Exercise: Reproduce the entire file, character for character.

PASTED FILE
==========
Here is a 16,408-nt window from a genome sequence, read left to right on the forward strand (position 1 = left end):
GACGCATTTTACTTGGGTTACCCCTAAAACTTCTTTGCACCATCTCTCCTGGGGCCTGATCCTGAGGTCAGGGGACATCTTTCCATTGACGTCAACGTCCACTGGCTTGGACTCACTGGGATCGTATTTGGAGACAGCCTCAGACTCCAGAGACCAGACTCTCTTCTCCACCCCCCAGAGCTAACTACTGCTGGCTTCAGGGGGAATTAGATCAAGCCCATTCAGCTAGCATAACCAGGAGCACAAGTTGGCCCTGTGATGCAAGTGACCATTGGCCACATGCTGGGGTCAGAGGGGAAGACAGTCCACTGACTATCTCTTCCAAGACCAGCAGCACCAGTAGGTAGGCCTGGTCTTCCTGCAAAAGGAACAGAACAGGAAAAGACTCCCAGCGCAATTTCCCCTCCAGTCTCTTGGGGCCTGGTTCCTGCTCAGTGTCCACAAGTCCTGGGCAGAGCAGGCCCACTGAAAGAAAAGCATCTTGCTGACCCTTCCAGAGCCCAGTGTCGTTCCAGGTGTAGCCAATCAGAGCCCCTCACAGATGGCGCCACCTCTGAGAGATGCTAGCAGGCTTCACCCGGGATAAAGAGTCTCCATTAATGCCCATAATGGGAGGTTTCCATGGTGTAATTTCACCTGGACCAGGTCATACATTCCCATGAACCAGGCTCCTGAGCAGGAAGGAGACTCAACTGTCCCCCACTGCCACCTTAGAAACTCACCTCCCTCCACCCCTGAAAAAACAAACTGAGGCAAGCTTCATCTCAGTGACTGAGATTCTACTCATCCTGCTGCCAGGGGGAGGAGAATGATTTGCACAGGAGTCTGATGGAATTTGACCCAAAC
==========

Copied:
Here is a 16,408-nt window from a genome sequence, read left to right on the forward strand (position 1 = left end):
GACGCATTTTACTTGGGTTACCCCTAAAACTTCTTTGCACCATCTCTCCTGGGGCCTGATCCTGAGGTCAGGGGACATCTTTCCATTGACGTCAACGTCCACTGGCTTGGACTCACTGGGATCGTATTTGGAGACAGCCTCAGACTCCAGAGACCAGACTCTCTTCTCCACCCCCCAGAGCTAACTACTGCTGGCTTCAGGGGGAATTAGATCAAGCCCATTCAGCTAGCATAACCAGGAGCACAAGTTGGCCCTGTGATGCAAGTGACCATTGGCCACATGCTGGGGTCAGAGGGGAAGACAGTCCACTGACTATCTCTTCCAAGACCAGCAGCACCAGTAGGTAGGCCTGGTCTTCCTGCAAAAGGAACAGAACAGGAAAAGACTCCCAGCGCAATTTCCCCTCCAGTCTCTTGGGGCCTGGTTCCTGCTCAGTGTCCACAAGTCCTGGGCAGAGCAGGCCCACTGAAAGAAAAGCATCTTGCTGACCCTTCCAGAGCCCAGTGTCGTTCCAGGTGTAGCCAATCAGAGCCCCTCACAGATGGCGCCACCTCTGAGAGATGCTAGCAGGCTTCACCCGGGATAAAGAGTCTCCATTAATGCCCATAATGGGAGGTTTCCATGGTGTAATTTCACCTGGACCAGGTCATACATTCCCATGAACCAGGCTCCTGAGCAGGAAGGAGACTCAACTGTCCCCCACTGCCACCTTAGAAACTCACCTCCCTCCACCCCTGAAAAAACAAACTGAGGCAAGCTTCATCTCAGTGACTGAGATTCTACTCATCCTGCTGCCAGGGGGAGGAGAATGATTTGCACAGGAGTCTGATGGAATTTGACCCAAAC